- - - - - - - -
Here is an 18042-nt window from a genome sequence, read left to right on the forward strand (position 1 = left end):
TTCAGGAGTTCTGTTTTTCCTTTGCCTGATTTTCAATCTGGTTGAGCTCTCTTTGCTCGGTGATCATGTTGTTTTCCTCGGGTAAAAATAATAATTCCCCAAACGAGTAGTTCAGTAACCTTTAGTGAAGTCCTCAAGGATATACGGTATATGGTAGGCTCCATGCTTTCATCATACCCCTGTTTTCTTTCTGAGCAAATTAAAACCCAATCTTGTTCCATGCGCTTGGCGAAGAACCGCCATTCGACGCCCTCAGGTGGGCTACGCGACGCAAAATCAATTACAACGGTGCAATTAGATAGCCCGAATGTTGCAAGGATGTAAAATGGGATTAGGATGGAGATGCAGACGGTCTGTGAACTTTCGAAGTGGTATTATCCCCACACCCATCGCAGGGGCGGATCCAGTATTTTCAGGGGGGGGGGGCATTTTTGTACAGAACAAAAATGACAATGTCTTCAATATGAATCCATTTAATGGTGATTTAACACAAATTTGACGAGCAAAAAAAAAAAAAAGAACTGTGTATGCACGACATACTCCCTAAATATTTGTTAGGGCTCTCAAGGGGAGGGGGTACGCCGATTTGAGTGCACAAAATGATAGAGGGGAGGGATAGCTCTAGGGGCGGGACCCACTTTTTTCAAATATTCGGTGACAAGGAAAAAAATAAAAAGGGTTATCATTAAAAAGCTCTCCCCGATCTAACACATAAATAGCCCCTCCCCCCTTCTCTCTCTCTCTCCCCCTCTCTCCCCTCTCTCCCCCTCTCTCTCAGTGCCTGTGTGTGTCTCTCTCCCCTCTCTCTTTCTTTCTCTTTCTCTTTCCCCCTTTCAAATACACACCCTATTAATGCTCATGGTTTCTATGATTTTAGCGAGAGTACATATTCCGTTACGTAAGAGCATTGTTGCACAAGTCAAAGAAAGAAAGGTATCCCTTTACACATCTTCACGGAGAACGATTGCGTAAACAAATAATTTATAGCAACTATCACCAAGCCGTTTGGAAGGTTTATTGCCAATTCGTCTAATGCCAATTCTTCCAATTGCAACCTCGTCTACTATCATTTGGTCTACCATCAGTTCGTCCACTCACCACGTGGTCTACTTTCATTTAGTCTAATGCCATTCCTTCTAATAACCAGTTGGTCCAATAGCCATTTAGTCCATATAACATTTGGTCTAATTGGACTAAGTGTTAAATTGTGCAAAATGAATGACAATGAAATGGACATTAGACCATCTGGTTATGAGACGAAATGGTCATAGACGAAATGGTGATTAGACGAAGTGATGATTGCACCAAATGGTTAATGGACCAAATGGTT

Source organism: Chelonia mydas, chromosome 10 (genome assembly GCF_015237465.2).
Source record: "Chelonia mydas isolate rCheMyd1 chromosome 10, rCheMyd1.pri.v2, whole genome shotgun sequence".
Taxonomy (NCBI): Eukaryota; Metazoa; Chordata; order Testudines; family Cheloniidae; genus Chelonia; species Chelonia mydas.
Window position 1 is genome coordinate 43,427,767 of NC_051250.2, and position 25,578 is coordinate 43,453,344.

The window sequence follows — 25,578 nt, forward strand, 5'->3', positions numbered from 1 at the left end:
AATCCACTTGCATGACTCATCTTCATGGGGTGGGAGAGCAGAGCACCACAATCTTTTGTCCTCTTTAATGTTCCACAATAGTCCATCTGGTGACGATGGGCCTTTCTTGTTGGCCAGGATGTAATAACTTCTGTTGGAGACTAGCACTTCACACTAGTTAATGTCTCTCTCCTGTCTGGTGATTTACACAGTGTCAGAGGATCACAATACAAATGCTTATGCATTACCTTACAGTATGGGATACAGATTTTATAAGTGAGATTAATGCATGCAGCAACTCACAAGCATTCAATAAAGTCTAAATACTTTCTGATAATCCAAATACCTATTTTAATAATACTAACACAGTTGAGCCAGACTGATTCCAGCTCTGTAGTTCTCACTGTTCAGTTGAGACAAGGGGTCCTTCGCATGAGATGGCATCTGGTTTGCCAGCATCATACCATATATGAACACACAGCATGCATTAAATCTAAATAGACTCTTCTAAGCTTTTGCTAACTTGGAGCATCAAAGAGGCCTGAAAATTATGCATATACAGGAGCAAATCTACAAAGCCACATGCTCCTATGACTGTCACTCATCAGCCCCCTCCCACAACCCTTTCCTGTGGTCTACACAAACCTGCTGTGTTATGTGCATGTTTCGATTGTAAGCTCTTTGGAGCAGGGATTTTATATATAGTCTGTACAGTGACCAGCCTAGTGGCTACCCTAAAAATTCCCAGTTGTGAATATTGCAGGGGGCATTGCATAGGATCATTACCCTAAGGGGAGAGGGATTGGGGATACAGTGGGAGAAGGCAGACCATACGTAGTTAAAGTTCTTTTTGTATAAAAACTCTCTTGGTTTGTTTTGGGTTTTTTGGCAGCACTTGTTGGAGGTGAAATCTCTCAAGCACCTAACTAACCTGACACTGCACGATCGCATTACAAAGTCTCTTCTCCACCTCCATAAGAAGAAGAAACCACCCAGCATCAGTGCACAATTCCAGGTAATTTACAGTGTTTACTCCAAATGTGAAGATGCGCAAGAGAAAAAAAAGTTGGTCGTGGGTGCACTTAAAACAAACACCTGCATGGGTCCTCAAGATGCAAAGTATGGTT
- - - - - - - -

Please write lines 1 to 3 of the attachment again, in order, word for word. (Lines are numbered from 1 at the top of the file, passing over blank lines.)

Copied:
Here is an 18042-nt window from a genome sequence, read left to right on the forward strand (position 1 = left end):
TTCAGGAGTTCTGTTTTTCCTTTGCCTGATTTTCAATCTGGTTGAGCTCTCTTTGCTCGGTGATCATGTTGTTTTCCTCGGGTAAAAATAATAATTCCCCAAACGAGTAGTTCAGTAACCTTTAGTGAAGTCCTCAAGGATATACGGTATATGGTAGGCTCCATGCTTTCATCATACCCCTGTTTTCTTTCTGAGCAAATTAAAACCCAATCTTGTTCCATGCGCTTGGCGAAGAACCGCCATTCGACGCCCTCAGGTGGGCTACGCGACGCAAAATCAATTACAACGGTGCAATTAGATAGCCCGAATGTTGCAAGGATGTAAAATGGGATTAGGATGGAGATGCAGACGGTCTGTGAACTTTCGAAGTGGTATTATCCCCACACCCATCGCAGGGGCGGATCCAGTATTTTCAGGGGGGGGGGGCATTTTTGTACAGAACAAAAATGACAATGTCTTCAATATGAATCCATTTAATGGTGATTTAACACAAATTTGACGAGCAAAAAAAAAAAAAAGAACTGTGTATGCACGACATACTCCCTAAATATTTGTTAGGGCTCTCAAGGGGAGGGGGTACGCCGATTTGAGTGCACAAAATGATAGAGGGGAGGGATAGCTCTAGGGGCGGGACCCACTTTTTTCAAATATTCGGTGACAAGGAAAAAAATAAAAAGGGTTATCATTAAAAAGCTCTCCCCGATCTAACACATAAATAGCCCCTCCCCCCTTCTCTCTCTCTCTCCCCCTCTCTCCCCTCTCTCCCCCTCTCTCTCAGTGCCTGTGTGTGTCTCTCTCCCCTCTCTCTTTCTTTCTCTTTCTCTTTCCCCCTTTCAAATACACACCCTATTAATGCTCATGGTTTCTATGATTTTAGCGAGAGTACATATTCCGTTACGTAAGAGCATTGTTGCACAAGTCAAAGAAAGAAAGGTATCCCTTTACACATCTTCACGGAGAACGATTGCGTAAACAAATAATTTATAGCAACTATCACCAAGCCGTTTGGAAGGTTTATTGCCAATTCGTCTAATGCCAATTCTTCCAATTGCAACCTCGTCTACTATCATTTGGTCTACCATCAGTTCGTCCACTCACCACGTGGTCTACTTTCATTTAGTCTAATGCCATTCCTTCTAATAACCAGTTGGTCCAATAGCCATTTAGTCCATATAACATTTGGTCTAATTGGACTAAGTGTTAAATTGTGCAAAATGAATGACAATGAAATGGACATTAGACCATCTGGTTATGAGACGAAATGGTCATAGACGAAATGGTGATTAGACGAAGTGATGATTGCACCAAATGGTTAATGGACCAAATGGTT

Source organism: Chelonia mydas, chromosome 10 (genome assembly GCF_015237465.2).